“The rapprochement with the regime will not end its relationship with the Kurdistan Workers’ Party (PKK), which has existed since the seventies, and Turkey will find the outlaw PKK, which is classified as a terrorist group, cooperating with Damascus and Iran on its southern borders, which will naturally lead to doubling the dangers of today,” he says.
Kemal gave an example of the Iraqi situation today, where, with the support of Iran and Baghdad, the PKK still represents “a serious problem against Turkey in Iraq.”
It is clear at the field level today that Turkish relations with the Syrian regime are too complex to be resolved through a meeting of foreign ministers or a closed intelligence meeting.
Turkey is currently calling for a political transfer of power in Syria and securing a safe environment for the return of Syrian refugees, while the Syrian regime is calling for Turkey to withdraw its forces from Syrian territory completely.
Turkey also believes that the presence of its forces in Syria thwarted a plan to establish a Kurdish entity run by groups classified on its terrorist lists, and therefore the withdrawal of its forces from Syria is considered a matter of danger to the country’s national security.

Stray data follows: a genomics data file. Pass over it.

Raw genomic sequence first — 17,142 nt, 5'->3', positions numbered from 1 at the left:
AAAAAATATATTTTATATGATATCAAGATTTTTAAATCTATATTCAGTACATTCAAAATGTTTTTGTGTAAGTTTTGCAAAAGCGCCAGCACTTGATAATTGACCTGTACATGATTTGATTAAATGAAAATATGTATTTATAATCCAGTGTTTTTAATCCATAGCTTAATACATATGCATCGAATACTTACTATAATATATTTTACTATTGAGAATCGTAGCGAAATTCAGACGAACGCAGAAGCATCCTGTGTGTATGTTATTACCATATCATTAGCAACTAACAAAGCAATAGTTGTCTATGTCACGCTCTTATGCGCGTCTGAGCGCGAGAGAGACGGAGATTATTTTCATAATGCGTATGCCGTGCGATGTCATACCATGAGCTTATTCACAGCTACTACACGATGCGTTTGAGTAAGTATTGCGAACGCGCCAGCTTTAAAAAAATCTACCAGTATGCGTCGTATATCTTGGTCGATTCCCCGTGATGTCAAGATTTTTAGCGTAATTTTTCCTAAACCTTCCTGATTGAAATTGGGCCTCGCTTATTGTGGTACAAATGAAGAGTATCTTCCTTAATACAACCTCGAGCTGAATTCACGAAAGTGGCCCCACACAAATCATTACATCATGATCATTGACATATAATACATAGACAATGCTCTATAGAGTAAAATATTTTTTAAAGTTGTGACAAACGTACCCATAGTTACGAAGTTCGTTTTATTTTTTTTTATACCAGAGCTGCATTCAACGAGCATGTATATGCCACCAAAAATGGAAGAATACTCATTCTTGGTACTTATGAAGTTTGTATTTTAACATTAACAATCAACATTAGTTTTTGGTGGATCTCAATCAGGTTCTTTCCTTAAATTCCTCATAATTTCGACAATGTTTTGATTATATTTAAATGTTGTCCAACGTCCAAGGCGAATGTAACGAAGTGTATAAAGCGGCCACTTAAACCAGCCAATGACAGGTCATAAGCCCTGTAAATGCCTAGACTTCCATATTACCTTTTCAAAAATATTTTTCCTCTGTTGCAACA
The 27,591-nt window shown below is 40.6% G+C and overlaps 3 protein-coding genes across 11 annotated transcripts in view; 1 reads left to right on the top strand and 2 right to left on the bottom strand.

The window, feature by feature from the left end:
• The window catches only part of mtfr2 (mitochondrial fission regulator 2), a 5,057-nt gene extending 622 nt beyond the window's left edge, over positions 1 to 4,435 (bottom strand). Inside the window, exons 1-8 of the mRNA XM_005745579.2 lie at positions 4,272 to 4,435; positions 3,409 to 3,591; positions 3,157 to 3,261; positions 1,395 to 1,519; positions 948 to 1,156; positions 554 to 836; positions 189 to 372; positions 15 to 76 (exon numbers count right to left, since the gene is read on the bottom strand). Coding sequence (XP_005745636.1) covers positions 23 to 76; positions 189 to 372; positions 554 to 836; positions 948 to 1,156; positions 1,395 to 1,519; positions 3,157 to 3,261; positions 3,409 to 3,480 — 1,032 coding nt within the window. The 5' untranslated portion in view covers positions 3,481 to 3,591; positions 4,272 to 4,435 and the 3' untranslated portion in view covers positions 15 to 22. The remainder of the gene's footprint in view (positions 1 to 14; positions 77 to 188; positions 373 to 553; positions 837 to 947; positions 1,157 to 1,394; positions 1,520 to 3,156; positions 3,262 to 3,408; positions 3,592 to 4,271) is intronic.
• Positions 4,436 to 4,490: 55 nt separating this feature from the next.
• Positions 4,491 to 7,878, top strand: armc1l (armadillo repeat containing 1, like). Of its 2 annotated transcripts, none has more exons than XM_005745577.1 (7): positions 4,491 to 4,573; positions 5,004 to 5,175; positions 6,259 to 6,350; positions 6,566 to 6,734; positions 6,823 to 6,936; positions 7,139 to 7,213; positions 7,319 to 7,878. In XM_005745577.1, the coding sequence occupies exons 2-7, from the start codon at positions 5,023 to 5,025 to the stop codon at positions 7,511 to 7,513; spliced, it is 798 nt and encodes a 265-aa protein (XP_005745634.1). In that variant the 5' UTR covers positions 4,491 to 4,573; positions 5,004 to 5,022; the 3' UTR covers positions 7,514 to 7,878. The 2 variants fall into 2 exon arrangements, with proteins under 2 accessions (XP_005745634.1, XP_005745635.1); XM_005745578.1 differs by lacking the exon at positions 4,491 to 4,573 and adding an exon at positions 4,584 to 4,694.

The Turkish researcher added to Enab Baladi that the implementation of the rapprochement option is impossible at the present time, as Erdogan and al-Assad cannot solve the problems in Syria through a meeting between them.
It is not possible for the Syrian regime to solve the PKK dilemma on behalf of Turkey, and on the other hand, it is very difficult for Turkey to abandon the demand for the implementation of UN Resolution 2254 (2015) regarding Syria.
The researcher pointed out that the obstacles that prevent the conversion of the Astana process (Turkey is one of its guarantor countries along with Russia and Iran) into a process that exceeds Resolution 2254 are very high, so even if a meeting takes place between the two parties, “they will not be able to solve any problem in Syria.”
Kemal interpreted Erdogan’s positive step towards the regime as evidence of the proposition that the ruling party has succumbed to the opposition’s anti-refugee policy and that Russia has an increasing influence on Ankara.